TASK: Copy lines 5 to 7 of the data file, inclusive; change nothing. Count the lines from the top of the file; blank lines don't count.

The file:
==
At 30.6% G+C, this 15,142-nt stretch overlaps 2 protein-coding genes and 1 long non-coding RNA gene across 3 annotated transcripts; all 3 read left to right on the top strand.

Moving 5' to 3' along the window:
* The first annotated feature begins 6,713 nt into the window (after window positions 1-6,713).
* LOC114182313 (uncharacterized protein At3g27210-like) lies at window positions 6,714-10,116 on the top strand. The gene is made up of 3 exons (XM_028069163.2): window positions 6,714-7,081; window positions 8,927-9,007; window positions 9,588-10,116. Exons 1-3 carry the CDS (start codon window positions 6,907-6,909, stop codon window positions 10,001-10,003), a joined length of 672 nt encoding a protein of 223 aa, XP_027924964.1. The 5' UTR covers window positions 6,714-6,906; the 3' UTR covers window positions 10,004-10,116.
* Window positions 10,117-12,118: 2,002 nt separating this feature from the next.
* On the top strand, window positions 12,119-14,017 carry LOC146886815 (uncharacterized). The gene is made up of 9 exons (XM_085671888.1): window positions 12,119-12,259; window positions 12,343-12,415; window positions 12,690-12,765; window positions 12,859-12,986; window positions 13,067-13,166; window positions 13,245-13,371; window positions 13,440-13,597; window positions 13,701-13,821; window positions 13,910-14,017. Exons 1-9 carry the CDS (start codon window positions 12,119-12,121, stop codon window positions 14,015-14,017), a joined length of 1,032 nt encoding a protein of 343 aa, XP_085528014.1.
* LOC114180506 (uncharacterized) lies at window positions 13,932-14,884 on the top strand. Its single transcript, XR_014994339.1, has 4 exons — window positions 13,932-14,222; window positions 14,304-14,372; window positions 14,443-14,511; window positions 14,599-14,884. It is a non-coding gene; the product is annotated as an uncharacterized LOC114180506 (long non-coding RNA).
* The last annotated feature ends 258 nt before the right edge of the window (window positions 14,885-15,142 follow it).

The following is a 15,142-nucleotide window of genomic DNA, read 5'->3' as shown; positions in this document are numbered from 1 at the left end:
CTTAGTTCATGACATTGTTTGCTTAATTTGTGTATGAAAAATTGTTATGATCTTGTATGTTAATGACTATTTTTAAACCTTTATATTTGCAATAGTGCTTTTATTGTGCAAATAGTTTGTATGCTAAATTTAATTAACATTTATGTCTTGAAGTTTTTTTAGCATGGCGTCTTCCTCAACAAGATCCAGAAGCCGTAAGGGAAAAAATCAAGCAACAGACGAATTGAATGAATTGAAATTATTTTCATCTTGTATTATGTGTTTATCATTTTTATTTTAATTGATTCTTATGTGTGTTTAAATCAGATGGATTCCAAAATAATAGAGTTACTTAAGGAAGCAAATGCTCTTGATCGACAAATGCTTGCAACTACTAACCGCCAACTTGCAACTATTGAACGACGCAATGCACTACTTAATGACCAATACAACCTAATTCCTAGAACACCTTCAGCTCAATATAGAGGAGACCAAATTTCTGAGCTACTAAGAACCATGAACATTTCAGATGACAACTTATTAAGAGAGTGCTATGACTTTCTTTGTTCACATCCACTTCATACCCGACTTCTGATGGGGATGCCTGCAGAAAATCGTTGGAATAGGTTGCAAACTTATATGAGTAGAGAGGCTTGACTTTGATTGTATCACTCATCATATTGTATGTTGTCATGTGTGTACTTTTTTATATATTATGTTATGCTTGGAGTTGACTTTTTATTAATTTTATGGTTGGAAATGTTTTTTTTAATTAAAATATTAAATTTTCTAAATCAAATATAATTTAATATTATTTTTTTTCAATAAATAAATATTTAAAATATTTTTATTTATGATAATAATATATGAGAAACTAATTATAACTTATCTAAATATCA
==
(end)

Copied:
* Window positions 10,117-12,118: 2,002 nt separating this feature from the next.
* On the top strand, window positions 12,119-14,017 carry LOC146886815 (uncharacterized). The gene is made up of 9 exons (XM_085671888.1): window positions 12,119-12,259; window positions 12,343-12,415; window positions 12,690-12,765; window positions 12,859-12,986; window positions 13,067-13,166; window positions 13,245-13,371; window positions 13,440-13,597; window positions 13,701-13,821; window positions 13,910-14,017. Exons 1-9 carry the CDS (start codon window positions 12,119-12,121, stop codon window positions 14,015-14,017), a joined length of 1,032 nt encoding a protein of 343 aa, XP_085528014.1.
* LOC114180506 (uncharacterized) lies at window positions 13,932-14,884 on the top strand. Its single transcript, XR_014994339.1, has 4 exons — window positions 13,932-14,222; window positions 14,304-14,372; window positions 14,443-14,511; window positions 14,599-14,884. It is a non-coding gene; the product is annotated as an uncharacterized LOC114180506 (long non-coding RNA).